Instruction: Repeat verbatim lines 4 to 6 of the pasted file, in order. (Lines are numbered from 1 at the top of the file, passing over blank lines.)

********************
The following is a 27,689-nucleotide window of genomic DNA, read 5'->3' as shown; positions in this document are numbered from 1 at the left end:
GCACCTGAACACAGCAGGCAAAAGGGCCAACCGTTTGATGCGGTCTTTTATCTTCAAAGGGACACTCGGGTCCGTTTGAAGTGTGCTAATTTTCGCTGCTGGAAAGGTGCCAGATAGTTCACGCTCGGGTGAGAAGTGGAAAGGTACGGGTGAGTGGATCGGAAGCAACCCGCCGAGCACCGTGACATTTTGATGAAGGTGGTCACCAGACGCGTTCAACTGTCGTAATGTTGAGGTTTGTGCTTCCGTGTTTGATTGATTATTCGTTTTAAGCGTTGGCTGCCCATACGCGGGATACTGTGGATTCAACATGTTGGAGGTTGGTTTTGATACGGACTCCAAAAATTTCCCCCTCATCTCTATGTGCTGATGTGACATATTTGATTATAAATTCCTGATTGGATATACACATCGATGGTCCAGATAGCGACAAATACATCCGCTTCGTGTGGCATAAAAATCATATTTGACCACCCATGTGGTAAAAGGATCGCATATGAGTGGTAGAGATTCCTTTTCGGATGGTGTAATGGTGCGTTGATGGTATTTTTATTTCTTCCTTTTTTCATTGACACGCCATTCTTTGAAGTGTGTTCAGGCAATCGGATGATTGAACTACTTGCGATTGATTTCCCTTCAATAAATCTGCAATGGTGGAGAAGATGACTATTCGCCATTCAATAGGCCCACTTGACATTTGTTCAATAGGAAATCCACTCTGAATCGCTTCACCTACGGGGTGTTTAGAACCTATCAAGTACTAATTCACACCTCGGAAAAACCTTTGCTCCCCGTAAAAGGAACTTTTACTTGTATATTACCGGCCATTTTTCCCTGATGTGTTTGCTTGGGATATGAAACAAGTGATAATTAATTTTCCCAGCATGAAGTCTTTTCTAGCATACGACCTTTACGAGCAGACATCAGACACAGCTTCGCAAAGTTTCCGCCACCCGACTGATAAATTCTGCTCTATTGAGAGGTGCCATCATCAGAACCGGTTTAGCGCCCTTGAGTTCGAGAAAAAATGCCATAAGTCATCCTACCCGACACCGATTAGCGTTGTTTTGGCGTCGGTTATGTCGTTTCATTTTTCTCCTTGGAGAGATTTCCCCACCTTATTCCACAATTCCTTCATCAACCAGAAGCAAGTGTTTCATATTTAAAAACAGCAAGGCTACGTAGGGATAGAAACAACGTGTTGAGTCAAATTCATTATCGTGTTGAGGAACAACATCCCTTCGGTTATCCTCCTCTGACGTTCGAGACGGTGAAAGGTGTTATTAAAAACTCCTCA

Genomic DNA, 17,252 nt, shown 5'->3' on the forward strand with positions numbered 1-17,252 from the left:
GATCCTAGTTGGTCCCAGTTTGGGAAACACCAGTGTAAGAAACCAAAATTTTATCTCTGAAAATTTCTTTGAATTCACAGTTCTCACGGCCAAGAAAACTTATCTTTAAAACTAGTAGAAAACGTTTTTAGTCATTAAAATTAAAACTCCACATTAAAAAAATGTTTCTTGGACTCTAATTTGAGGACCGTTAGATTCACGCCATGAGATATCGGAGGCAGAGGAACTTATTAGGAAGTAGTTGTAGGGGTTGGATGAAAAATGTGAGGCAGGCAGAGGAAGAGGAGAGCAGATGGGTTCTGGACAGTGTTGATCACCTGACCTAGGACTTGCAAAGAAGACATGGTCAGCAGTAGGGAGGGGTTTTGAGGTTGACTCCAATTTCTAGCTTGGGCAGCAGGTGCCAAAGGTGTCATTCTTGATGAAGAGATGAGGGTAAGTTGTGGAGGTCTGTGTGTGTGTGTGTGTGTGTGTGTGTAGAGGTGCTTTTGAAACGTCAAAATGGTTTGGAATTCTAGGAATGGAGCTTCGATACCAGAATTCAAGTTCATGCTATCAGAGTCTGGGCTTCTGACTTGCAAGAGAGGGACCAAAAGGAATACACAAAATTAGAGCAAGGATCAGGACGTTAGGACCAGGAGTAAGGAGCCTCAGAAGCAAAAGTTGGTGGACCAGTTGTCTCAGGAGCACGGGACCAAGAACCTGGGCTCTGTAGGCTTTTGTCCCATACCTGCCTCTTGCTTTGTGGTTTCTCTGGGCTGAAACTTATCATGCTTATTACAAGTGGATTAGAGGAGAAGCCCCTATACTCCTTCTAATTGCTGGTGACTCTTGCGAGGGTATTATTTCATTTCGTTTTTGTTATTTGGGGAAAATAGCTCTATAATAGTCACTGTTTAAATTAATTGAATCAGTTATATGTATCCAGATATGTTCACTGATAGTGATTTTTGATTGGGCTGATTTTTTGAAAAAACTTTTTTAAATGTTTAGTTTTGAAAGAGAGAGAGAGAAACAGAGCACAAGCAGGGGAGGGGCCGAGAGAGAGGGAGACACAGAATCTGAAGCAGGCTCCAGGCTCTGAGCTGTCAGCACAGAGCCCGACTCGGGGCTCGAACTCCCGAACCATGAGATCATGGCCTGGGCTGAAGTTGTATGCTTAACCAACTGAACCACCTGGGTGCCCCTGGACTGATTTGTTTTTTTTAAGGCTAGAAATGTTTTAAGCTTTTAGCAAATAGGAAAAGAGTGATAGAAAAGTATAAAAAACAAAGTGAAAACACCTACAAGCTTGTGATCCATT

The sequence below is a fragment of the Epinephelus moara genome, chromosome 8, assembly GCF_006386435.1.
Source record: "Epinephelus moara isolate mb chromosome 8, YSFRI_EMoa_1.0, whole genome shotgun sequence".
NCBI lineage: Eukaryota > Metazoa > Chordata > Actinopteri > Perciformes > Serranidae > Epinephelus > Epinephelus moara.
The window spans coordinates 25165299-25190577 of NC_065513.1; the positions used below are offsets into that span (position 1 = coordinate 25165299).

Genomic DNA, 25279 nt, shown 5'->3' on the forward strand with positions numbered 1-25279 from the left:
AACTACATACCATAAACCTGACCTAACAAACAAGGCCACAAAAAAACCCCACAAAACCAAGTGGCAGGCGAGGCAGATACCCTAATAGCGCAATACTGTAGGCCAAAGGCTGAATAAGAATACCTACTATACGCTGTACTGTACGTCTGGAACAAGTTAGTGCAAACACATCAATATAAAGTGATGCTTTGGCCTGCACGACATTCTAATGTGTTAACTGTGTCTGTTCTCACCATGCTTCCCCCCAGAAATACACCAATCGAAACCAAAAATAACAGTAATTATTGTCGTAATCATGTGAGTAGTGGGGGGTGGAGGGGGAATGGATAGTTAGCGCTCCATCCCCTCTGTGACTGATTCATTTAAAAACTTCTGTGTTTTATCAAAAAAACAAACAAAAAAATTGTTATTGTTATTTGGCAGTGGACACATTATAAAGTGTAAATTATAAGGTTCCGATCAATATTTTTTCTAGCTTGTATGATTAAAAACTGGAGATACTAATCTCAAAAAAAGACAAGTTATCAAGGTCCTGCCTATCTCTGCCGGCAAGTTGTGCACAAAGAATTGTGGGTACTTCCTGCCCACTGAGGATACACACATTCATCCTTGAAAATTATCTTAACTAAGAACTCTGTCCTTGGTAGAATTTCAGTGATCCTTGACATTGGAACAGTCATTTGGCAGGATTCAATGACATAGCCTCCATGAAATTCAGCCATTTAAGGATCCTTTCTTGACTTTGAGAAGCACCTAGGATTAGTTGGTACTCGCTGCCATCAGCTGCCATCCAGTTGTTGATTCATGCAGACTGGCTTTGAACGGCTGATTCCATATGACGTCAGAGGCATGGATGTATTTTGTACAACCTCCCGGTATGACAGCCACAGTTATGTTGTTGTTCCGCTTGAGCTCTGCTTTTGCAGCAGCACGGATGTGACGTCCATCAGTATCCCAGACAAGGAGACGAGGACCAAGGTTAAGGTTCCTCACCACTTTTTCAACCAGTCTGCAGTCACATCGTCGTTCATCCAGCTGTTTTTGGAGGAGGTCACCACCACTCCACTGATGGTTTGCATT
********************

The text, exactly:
GATCCTAGTTGGTCCCAGTTTGGGAAACACCAGTGTAAGAAACCAAAATTTTATCTCTGAAAATTTCTTTGAATTCACAGTTCTCACGGCCAAGAAAACTTATCTTTAAAACTAGTAGAAAACGTTTTTAGTCATTAAAATTAAAACTCCACATTAAAAAAATGTTTCTTGGACTCTAATTTGAGGACCGTTAGATTCACGCCATGAGATATCGGAGGCAGAGGAACTTATTAGGAAGTAGTTGTAGGGGTTGGATGAAAAATGTGAGGCAGGCAGAGGAAGAGGAGAGCAGATGGGTTCTGGACAGTGTTGATCACCTGACCTAGGACTTGCAAAGAAGACATGGTCAGCAGTAGGGAGGGGTTTTGAGGTTGACTCCAATTTCTAGCTTGGGCAGCAGGTGCCAAAGGTGTCATTCTTGATGAAGAGATGAGGGTAAGTTGTGGAGGTCTGTGTGTGTGTGTGTGTGTGTGTGTGTAGAGGTGCTTTTGAAACGTCAAAATGGTTTGGAATTCTAGGAATGGAGCTTCGATACCAGAATTCAAGTTCATGCTATCAGAGTCTGGGCTTCTGACTTGCAAGAGAGGGACCAAAAGGAATACACAAAATTAGAGCAAGGATCAGGACGTTAGGACCAGGAGTAAGGAGCCTCAGAAGCAAAAGTTGGTGGACCAGTTGTCTCAGGAGCACGGGACCAAGAACCTGGGCTCTGTAGGCTTTTGTCCCATACCTGCCTCTTGCTTTGTGGTTTCTCTGGGCTGAAACTTATCATGCTTATTACAAGTGGATTAGAGGAGAAGCCCCTATACTCCTTCTAATTGCTGGTGACTCTTGCGAGGGTATTATTTCATTTCGTTTTTGTTATTTGGGGAAAATAGCTCTATAATAGTCACTGTTTAAATTAATTGAATCAGTTATATGTATCCAGATATGTTCACTGATAGTGATTTTTGATTGGGCTGATTTTTTGAAAAAACTTTTTTAAATGTTTAGTTTTGAAAGAGAGAGAGAGAAACAGAGCACAAGCAGGGGAGGGGCCGAGAGAGAGGGAGACACAGAATCTGAAGCAGGCTCCAGGCTCTGAGCTGTCAGCACAGAGCCCGACTCGGGGCTCGAACTCCCGAACCATGAGATCATGGCCTGGGCTGAAGTTGTATGCTTAACCAACTGAACCACCTGGGTGCCCCTGGACTGATTTGTTTTTTTTAAGGCTAGAAATGTTTTAAGCTTTTAGCAAATAGGAAAAGAGTGATAGAAAAGTATAAAAAACAAAGTGAAAACACCTACAAGCTTGTGATCCATT

The sequence below is a fragment of the Epinephelus moara genome, chromosome 8, assembly GCF_006386435.1.
Source record: "Epinephelus moara isolate mb chromosome 8, YSFRI_EMoa_1.0, whole genome shotgun sequence".